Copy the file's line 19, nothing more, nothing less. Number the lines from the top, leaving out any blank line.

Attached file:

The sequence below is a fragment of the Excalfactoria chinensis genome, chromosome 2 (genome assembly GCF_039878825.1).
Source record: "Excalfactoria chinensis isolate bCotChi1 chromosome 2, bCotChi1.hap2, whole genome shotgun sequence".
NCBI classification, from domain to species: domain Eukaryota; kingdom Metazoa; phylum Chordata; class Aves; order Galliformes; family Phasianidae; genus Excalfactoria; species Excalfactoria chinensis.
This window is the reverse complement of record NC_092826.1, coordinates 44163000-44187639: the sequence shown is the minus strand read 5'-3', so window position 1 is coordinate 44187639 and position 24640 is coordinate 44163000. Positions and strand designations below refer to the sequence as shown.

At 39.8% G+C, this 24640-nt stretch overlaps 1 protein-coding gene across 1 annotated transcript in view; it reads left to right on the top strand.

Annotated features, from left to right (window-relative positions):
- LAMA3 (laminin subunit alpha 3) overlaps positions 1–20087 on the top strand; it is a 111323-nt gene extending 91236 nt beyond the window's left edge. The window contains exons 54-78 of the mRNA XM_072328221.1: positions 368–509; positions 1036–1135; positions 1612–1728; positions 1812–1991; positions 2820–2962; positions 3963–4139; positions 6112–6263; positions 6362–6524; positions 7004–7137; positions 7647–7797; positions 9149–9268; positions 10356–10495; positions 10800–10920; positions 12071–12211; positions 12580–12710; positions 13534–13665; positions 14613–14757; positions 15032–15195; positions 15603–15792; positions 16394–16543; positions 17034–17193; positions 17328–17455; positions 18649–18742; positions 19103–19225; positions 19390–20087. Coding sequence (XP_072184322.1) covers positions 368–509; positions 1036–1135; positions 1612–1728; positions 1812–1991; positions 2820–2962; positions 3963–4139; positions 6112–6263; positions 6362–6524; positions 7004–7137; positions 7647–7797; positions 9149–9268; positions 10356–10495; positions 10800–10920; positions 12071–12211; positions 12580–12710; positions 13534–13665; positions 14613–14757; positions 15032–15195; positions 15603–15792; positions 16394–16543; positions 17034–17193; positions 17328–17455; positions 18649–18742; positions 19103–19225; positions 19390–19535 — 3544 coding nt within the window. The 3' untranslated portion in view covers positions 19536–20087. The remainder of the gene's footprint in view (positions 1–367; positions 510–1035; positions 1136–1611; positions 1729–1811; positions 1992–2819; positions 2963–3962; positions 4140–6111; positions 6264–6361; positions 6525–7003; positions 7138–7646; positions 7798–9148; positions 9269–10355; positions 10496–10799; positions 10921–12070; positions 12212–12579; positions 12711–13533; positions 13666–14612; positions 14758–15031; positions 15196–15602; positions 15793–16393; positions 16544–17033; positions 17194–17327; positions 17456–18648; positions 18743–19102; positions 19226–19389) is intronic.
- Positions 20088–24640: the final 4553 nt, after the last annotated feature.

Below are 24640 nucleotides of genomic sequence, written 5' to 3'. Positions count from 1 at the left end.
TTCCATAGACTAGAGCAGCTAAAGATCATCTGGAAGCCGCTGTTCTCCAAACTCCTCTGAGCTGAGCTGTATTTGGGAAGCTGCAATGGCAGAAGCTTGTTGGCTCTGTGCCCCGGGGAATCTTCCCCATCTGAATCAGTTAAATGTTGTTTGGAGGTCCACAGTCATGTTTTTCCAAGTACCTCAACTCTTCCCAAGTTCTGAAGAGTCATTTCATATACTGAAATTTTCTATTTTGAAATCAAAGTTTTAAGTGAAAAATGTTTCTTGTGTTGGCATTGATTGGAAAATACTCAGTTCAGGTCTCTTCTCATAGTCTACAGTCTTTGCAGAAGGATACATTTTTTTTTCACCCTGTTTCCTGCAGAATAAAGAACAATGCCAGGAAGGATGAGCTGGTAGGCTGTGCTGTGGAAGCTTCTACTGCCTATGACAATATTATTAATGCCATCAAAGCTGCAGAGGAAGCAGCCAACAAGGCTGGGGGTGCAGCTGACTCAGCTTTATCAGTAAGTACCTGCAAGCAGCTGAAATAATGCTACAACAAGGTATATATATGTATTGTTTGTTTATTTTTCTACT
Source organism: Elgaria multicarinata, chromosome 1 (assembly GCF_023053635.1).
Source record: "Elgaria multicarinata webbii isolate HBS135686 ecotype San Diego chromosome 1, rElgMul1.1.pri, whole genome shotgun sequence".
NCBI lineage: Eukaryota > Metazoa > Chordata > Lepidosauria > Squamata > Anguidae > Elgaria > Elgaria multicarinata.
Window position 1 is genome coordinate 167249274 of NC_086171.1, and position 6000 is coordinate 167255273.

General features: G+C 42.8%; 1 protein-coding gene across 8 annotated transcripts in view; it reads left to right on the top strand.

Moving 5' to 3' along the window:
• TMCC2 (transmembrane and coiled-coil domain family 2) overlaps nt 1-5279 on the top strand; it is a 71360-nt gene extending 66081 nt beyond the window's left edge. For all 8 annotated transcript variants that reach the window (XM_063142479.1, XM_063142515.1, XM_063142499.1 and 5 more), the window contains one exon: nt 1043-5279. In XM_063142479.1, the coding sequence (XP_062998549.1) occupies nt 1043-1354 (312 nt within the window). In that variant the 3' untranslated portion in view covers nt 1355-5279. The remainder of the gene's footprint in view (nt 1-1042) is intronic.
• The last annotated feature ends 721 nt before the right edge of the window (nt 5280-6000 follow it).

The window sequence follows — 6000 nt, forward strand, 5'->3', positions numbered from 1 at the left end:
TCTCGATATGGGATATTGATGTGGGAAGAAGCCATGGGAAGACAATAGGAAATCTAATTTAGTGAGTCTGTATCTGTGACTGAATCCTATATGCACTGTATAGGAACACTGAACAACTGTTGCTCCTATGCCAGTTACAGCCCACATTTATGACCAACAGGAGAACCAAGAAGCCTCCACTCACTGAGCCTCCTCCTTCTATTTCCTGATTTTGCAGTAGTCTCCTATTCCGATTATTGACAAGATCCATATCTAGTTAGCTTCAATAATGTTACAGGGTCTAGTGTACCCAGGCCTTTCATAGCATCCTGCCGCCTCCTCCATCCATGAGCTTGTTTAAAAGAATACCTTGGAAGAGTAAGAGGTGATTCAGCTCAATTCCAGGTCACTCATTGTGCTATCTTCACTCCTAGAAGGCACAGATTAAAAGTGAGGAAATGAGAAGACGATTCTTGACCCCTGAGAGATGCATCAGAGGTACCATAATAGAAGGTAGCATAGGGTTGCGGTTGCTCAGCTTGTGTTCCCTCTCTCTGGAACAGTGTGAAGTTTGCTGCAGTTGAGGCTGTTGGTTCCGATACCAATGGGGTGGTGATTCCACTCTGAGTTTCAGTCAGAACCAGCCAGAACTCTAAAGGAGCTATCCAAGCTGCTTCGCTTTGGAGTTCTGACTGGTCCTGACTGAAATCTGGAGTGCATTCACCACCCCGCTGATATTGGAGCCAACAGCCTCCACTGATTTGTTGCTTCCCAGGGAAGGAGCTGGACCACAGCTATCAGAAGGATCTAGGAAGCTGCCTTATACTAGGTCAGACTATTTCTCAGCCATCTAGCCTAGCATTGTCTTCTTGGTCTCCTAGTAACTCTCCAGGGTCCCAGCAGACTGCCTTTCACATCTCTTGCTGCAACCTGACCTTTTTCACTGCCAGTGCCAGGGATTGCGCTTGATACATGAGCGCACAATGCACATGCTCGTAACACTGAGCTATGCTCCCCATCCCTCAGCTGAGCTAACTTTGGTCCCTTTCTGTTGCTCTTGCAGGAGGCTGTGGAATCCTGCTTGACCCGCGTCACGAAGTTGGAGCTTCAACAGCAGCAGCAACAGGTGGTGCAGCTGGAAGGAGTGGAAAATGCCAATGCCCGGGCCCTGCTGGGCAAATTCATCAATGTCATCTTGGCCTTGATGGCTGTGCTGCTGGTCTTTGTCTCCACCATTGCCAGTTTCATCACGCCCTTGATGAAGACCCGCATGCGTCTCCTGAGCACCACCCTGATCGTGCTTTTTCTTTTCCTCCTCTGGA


The window sequence follows — 6000 nt, forward strand, 5'->3', positions numbered from 1 at the left end: